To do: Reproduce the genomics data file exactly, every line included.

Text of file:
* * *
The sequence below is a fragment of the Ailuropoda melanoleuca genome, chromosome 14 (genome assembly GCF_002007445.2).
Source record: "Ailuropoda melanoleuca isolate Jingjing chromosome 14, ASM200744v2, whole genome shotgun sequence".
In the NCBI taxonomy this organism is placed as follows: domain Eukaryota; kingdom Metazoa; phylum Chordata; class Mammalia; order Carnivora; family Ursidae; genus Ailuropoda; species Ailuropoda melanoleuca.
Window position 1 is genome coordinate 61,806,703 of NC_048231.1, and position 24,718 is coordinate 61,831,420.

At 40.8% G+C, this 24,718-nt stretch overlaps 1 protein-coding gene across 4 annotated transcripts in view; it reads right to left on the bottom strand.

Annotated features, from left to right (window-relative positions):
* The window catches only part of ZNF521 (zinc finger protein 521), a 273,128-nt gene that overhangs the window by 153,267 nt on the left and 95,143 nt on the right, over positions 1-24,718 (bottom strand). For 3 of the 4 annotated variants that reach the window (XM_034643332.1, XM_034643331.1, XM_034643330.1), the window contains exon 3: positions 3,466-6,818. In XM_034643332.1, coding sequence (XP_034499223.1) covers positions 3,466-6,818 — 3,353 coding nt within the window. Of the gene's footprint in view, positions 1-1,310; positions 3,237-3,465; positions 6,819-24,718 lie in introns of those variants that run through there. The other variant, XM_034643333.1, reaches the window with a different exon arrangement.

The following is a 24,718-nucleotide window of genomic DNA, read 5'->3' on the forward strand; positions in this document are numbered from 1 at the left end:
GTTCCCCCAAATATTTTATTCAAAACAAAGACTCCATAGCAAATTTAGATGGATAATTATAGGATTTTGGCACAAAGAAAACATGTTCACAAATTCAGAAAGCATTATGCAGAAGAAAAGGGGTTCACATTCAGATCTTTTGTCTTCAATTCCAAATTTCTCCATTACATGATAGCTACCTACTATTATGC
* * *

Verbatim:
The sequence below is a fragment of the Ailuropoda melanoleuca genome, chromosome 14 (genome assembly GCF_002007445.2).
Source record: "Ailuropoda melanoleuca isolate Jingjing chromosome 14, ASM200744v2, whole genome shotgun sequence".
In the NCBI taxonomy this organism is placed as follows: domain Eukaryota; kingdom Metazoa; phylum Chordata; class Mammalia; order Carnivora; family Ursidae; genus Ailuropoda; species Ailuropoda melanoleuca.
Window position 1 is genome coordinate 61,806,703 of NC_048231.1, and position 24,718 is coordinate 61,831,420.

At 40.8% G+C, this 24,718-nt stretch overlaps 1 protein-coding gene across 4 annotated transcripts in view; it reads right to left on the bottom strand.

Annotated features, from left to right (window-relative positions):
* The window catches only part of ZNF521 (zinc finger protein 521), a 273,128-nt gene that overhangs the window by 153,267 nt on the left and 95,143 nt on the right, over positions 1-24,718 (bottom strand). For 3 of the 4 annotated variants that reach the window (XM_034643332.1, XM_034643331.1, XM_034643330.1), the window contains exon 3: positions 3,466-6,818. In XM_034643332.1, coding sequence (XP_034499223.1) covers positions 3,466-6,818 — 3,353 coding nt within the window. Of the gene's footprint in view, positions 1-1,310; positions 3,237-3,465; positions 6,819-24,718 lie in introns of those variants that run through there. The other variant, XM_034643333.1, reaches the window with a different exon arrangement.

The following is a 24,718-nucleotide window of genomic DNA, read 5'->3' on the forward strand; positions in this document are numbered from 1 at the left end:
GTTCCCCCAAATATTTTATTCAAAACAAAGACTCCATAGCAAATTTAGATGGATAATTATAGGATTTTGGCACAAAGAAAACATGTTCACAAATTCAGAAAGCATTATGCAGAAGAAAAGGGGTTCACATTCAGATCTTTTGTCTTCAATTCCAAATTTCTCCATTACATGATAGCTACCTACTATTATGC